Ben: Right. Gotcha. So, question for Amy and a question for Deveren. I want to ask you both this question. What do you think is the biggest dietary mistake that pregnant women make? Whether during or soon thereafter, in the prenatal or the postnatal period.
Deveren: Amy, you can go first.
Amy: Sure. For myself and a lot of my clients, I'm very thankful that if you don't have a plan, I suggest even having prenatal plans. If you don't have a plan, I feel like, just as well as any other athlete in general, that's when you kind of go, you could easily go off the deep end based on how you feel. And so I think that the biggest mistake that women make is, “I have something growing in me. I need to eat twice as much,” or “This isn't really affecting me right now because I'll be able to lose it all later after I have the baby. I'm not worried about it now.” So, I think overeating is insanely easy to do while you're pregnant. And then not also just thinking, forgetting, considering the baby growing inside of you, and rather than thinking of all of valuable things that we have here to eat that can actually benefit the baby, just thinking about basically emotional eating or stress eating based on your feelings, I guess, for the day is most of the biggest I see for prenatal.
Ben: Gotcha. Now what about you, Deveren?
Deveren: Just going back to the point I just made earlier, eating out of emotion is very, very easy to do. And of course, I don't want to sound improper here, but of course when women are pregnant, they have a lot more hormone going on into the system and they become more stressed. Not only is their body stressed because, obviously, they're growing a second person inside them, but then they become stressed from the outward stresses that kind of affect us every day. And those affect you even more. So, I feel like, not just pregnant women, but people in general, understanding how stress works and how it affects what we crave to eat is the first step and being able to stop eating sugar or something that's processed, and instead going for something that's a little more wholesome. Because, again, our bodies can't tell the difference between different types of stressors. It just knows it's stress. And once that happens, the body starts to burn, it kind of goes into a fight or flight zone, for lack of a better word. And so, that's when your body starts to burn the simpler calories, and those are sugar, simple sugars, and carbs, and things of that nature.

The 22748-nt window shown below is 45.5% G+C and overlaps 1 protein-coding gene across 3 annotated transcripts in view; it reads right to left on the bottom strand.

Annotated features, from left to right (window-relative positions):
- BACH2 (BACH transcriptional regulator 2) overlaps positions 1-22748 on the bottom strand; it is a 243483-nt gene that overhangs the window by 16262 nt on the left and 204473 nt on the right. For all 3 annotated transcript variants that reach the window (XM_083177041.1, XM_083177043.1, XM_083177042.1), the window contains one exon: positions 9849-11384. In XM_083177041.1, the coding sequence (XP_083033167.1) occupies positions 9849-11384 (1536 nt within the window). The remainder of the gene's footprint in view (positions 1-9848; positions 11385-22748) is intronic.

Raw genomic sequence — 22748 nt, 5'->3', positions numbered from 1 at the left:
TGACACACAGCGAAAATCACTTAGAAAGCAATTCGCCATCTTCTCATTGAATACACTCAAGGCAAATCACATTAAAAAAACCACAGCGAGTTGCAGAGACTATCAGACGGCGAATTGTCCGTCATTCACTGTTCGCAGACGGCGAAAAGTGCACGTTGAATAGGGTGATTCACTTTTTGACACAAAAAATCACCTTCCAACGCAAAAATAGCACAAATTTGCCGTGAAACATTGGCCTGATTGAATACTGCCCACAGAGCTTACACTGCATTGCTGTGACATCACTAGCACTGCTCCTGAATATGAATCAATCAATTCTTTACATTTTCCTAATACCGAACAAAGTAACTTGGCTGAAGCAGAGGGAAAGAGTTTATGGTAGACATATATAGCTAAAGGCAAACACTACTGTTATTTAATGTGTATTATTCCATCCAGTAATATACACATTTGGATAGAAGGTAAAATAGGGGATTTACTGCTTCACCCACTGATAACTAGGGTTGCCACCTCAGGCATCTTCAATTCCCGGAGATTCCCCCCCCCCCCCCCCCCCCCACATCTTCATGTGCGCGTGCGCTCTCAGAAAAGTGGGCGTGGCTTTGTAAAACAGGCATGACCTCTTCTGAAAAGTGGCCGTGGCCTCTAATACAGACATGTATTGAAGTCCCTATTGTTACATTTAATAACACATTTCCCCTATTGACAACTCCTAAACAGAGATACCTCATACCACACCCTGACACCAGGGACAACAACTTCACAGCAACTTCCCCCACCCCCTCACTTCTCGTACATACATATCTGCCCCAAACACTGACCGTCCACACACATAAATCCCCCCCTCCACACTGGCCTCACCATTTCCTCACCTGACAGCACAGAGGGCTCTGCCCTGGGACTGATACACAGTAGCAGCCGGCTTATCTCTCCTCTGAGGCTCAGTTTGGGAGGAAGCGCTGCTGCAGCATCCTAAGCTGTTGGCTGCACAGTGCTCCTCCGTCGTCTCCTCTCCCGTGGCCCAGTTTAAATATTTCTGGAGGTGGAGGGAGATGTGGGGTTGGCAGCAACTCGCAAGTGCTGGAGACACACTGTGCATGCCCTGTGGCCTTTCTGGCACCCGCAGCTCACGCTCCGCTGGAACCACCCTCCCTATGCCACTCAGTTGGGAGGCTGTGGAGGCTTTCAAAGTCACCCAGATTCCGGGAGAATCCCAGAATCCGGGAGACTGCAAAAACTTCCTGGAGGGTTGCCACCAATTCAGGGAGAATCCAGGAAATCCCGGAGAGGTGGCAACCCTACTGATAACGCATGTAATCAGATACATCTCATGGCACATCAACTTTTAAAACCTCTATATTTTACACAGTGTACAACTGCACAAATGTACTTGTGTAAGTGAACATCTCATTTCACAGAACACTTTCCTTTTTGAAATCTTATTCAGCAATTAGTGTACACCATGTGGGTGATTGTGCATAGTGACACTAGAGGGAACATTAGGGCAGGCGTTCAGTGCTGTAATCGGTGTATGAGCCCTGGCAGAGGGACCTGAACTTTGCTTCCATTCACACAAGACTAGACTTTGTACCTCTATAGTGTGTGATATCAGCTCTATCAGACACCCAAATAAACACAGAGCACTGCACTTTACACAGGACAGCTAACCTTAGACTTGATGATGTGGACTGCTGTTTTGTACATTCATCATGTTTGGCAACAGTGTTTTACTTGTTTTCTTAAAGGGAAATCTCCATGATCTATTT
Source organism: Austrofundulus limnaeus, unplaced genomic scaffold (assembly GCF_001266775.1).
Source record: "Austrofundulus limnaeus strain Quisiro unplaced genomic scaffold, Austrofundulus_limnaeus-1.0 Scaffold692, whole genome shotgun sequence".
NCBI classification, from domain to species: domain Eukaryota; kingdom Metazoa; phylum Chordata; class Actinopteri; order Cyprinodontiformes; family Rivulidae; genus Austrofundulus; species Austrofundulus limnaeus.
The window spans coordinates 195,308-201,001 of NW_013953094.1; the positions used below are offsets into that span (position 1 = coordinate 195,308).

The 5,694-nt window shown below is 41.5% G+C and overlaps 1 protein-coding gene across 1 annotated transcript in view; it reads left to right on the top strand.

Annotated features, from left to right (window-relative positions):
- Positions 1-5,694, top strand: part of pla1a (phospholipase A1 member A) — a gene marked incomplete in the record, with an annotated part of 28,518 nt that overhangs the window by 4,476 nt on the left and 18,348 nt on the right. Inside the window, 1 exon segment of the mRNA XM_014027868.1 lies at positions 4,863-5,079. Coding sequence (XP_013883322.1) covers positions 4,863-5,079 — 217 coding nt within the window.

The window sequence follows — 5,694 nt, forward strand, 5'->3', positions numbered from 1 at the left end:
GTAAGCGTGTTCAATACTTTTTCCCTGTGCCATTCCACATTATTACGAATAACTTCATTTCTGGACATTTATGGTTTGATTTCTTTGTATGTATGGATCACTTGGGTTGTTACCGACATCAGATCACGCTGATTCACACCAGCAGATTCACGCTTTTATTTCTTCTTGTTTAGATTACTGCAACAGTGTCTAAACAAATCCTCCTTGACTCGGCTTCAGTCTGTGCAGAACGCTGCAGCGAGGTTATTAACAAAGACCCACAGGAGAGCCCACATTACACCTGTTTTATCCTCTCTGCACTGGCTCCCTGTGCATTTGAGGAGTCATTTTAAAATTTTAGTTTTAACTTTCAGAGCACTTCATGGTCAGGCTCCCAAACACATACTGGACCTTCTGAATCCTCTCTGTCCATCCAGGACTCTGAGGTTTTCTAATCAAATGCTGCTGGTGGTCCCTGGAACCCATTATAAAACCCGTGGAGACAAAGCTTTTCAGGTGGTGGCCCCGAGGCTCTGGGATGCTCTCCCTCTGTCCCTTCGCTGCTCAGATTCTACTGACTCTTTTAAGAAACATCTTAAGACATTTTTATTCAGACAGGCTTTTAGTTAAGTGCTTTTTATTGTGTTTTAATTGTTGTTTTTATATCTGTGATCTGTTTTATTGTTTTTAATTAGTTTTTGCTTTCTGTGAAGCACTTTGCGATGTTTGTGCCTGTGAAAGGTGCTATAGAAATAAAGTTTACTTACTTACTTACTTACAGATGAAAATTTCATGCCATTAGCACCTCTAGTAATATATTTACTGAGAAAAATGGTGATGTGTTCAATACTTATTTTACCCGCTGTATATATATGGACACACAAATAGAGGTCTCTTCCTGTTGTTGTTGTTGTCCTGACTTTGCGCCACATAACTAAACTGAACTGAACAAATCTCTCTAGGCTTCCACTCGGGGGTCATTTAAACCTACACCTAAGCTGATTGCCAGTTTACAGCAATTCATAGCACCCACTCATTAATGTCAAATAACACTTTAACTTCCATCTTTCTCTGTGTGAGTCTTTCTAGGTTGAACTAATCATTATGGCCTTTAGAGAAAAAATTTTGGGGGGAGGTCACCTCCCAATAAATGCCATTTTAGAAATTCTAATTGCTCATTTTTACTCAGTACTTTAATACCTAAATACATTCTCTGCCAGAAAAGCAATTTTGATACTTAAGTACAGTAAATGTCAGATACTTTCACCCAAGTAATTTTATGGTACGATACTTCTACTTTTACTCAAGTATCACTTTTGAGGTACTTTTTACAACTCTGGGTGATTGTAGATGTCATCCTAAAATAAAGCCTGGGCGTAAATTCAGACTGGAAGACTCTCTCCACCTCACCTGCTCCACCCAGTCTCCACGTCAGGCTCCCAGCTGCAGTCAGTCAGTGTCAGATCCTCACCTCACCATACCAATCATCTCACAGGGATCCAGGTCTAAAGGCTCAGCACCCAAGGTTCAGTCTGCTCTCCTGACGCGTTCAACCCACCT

And so, once our bodies get in that state, it's burning 'em off. So what does it want? It wants to get them back. The first thing you grab, you go and you grab a Snickers bar or whatever, because your body's like, “Oh my gosh. I just need something to get in me so I can handle the stress.” But if people realize it's that stress is causing them to crave those simpler molecules for your body to burn off quicker because that's what stress is having you do, once you learn that, okay, let me take a step back, like Amy said earlier. Let me take a step back, figure out what's causing stress, let me try to hit it off at the pass and then, “Okay, am I really hungry or is this just,” and then, and if you are really hungry, then grab something that you've kind of taken a step back and thought about eating. Make it something a little bit, like whole wheat crackers or something else, instead of something that's sugary and going to stay with you for a lot longer than you really want it to.
Ben: Yeah. I agree. Although whole wheat crackers are going to spike your blood sugar almost more than a regular cracker.
Deveren: Yeah, yeah. That was me, just talking out of turn. Yeah, that would definitely not. That wouldn't be what I would say. But, again, what a lot of women will do is they'll just kind of eat, overeat, and it becomes like a, trying to find the best option. If you're in a grocery store and you feel like you're going crazy and you're in line, instead of grabbing for a bag of chips, maybe it'd be better eat a Wasa cracker than it would be a bag of chips. But obviously, Wasa crackers may not be the best…
Ben: Or some nuts. The one thing I've found is a lot of women get so concerned with their post-baby weight, they do some nervous system damage to themselves or to their baby. When you look at neural tube defects, and neurotransmitter production, stuff like that, choline is huge. We're talking about standing at the grocery store, walnuts, for example, a great source of choline. Eggs are a really good source of choline. Organ means, many women aren't going to eat liver, but still, really good source of choline. But I've found that, I do some consults with women who are prenatal, and a choline deficiency, which is like the most important fatty-based nutrient that you could give to yourself or to your baby during pregnancy. I've found that to be a huge issue. And again, you can get it in fish, and egg yolks, and walnuts, and stuff like that, but dietary fat, cholesterol, vitamin D deficits, all that stuff tend to be huge, especially among pregnant women who are essentially caring for one nervous system and then growing another simultaneously. Literally.